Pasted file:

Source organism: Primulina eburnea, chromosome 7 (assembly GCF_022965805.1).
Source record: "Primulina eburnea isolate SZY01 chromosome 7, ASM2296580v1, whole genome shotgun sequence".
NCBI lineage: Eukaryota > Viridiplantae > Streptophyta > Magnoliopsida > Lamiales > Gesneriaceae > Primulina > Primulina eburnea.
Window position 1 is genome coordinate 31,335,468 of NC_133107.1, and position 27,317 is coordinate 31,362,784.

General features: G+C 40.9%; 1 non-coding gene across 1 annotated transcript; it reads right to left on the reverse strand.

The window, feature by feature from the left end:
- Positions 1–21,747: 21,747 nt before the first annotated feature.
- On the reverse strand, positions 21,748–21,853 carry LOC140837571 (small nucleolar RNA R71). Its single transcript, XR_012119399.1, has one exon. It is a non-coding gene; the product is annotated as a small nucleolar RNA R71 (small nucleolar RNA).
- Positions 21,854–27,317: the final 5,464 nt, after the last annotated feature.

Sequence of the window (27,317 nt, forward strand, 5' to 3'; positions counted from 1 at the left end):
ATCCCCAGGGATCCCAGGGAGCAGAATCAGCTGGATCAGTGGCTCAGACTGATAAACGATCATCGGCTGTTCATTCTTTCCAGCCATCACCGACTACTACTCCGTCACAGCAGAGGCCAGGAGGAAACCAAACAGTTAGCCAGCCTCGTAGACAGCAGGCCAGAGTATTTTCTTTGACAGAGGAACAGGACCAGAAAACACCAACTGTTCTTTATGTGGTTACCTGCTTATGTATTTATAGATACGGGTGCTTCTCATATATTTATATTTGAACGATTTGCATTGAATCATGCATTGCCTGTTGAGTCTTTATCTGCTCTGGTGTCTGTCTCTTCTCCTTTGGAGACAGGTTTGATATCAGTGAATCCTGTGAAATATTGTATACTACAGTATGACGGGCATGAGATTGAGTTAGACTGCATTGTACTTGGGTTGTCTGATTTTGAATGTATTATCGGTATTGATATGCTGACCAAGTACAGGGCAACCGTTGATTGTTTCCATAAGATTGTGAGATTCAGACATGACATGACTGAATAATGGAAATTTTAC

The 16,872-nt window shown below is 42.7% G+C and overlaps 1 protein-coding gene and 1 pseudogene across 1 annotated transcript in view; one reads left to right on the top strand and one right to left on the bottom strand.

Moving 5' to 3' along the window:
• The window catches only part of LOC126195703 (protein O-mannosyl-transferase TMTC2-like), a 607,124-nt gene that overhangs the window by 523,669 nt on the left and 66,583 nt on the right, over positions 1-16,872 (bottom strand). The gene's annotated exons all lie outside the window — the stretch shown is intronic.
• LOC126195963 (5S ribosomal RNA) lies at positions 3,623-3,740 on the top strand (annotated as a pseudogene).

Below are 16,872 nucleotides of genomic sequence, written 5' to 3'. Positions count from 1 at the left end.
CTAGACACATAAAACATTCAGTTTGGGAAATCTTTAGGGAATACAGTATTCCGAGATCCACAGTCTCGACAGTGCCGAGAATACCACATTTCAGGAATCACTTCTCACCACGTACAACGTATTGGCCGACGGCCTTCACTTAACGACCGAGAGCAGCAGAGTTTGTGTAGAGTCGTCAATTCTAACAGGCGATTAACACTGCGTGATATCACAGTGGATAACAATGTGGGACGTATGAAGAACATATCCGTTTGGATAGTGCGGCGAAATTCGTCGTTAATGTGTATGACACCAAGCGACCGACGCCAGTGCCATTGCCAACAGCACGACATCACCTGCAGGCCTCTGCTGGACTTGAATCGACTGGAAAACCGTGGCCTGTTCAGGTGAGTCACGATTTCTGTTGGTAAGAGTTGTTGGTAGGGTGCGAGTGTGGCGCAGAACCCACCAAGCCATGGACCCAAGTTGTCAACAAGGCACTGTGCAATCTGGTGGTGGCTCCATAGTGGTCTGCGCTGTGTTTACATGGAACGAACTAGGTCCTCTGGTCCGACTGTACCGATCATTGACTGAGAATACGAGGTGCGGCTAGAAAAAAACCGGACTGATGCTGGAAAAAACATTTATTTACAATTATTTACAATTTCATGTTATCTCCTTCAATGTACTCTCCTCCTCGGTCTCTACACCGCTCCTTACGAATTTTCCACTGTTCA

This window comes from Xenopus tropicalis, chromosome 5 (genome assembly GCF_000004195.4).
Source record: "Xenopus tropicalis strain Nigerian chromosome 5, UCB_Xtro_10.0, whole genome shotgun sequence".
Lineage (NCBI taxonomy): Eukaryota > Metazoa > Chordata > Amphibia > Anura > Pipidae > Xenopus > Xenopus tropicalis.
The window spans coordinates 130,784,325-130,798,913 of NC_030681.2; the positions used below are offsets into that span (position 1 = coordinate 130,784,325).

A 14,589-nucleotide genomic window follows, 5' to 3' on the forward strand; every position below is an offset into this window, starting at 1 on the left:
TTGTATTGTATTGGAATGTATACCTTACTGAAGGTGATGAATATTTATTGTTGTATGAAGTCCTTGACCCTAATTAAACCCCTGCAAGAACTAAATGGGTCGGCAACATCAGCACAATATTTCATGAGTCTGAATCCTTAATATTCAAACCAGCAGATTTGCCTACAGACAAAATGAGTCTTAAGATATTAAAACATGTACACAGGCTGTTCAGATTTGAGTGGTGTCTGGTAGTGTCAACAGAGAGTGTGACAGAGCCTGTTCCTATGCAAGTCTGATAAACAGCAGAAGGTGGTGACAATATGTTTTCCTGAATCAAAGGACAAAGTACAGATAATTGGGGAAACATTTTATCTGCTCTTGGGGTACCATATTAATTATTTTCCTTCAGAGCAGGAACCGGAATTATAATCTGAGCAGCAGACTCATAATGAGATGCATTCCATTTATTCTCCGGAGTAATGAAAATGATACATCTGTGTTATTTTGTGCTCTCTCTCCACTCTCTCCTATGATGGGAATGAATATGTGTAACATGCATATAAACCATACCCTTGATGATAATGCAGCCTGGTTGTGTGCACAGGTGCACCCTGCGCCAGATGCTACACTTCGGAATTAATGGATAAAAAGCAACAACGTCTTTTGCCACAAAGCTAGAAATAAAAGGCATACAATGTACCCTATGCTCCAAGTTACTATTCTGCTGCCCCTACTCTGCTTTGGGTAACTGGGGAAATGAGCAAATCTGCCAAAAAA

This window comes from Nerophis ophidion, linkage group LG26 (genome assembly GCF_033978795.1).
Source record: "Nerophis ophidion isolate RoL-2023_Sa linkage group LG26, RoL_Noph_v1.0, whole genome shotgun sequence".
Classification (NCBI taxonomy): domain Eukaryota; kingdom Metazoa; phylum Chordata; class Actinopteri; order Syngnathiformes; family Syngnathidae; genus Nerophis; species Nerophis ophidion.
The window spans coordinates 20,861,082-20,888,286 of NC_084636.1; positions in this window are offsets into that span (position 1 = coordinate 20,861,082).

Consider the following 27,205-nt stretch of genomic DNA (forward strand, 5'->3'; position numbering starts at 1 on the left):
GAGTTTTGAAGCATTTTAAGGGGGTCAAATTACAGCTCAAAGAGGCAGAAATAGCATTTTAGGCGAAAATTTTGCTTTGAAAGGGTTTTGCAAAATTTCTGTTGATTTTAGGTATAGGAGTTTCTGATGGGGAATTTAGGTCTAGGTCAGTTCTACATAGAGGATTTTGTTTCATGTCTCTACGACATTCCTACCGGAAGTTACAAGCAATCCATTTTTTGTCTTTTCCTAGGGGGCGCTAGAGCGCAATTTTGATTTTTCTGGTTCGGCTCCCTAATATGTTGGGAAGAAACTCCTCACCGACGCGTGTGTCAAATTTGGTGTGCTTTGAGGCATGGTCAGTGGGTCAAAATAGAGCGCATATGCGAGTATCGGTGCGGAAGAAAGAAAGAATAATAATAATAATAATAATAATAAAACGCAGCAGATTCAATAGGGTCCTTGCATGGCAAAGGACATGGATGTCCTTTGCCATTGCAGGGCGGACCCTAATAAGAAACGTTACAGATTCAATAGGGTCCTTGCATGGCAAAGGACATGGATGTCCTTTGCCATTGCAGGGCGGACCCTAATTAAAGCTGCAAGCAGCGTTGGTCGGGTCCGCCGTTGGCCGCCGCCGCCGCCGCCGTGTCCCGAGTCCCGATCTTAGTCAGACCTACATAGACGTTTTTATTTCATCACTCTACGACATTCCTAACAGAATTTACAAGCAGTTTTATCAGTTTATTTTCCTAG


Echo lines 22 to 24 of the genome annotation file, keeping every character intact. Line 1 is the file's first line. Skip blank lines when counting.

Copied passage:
A 14,589-nucleotide genomic window follows, 5' to 3' on the forward strand; every position below is an offset into this window, starting at 1 on the left:
TTGTATTGTATTGGAATGTATACCTTACTGAAGGTGATGAATATTTATTGTTGTATGAAGTCCTTGACCCTAATTAAACCCCTGCAAGAACTAAATGGGTCGGCAACATCAGCACAATATTTCATGAGTCTGAATCCTTAATATTCAAACCAGCAGATTTGCCTACAGACAAAATGAGTCTTAAGATATTAAAACATGTACACAGGCTGTTCAGATTTGAGTGGTGTCTGGTAGTGTCAACAGAGAGTGTGACAGAGCCTGTTCCTATGCAAGTCTGATAAACAGCAGAAGGTGGTGACAATATGTTTTCCTGAATCAAAGGACAAAGTACAGATAATTGGGGAAACATTTTATCTGCTCTTGGGGTACCATATTAATTATTTTCCTTCAGAGCAGGAACCGGAATTATAATCTGAGCAGCAGACTCATAATGAGATGCATTCCATTTATTCTCCGGAGTAATGAAAATGATACATCTGTGTTATTTTGTGCTCTCTCTCCACTCTCTCCTATGATGGGAATGAATATGTGTAACATGCATATAAACCATACCCTTGATGATAATGCAGCCTGGTTGTGTGCACAGGTGCACCCTGCGCCAGATGCTACACTTCGGAATTAATGGATAAAAAGCAACAACGTCTTTTGCCACAAAGCTAGAAATAAAAGGCATACAATGTACCCTATGCTCCAAGTTACTATTCTGCTGCCCCTACTCTGCTTTGGGTAACTGGGGAAATGAGCAAATCTGCCAAAAAA

This window comes from Nerophis ophidion, linkage group LG26 (genome assembly GCF_033978795.1).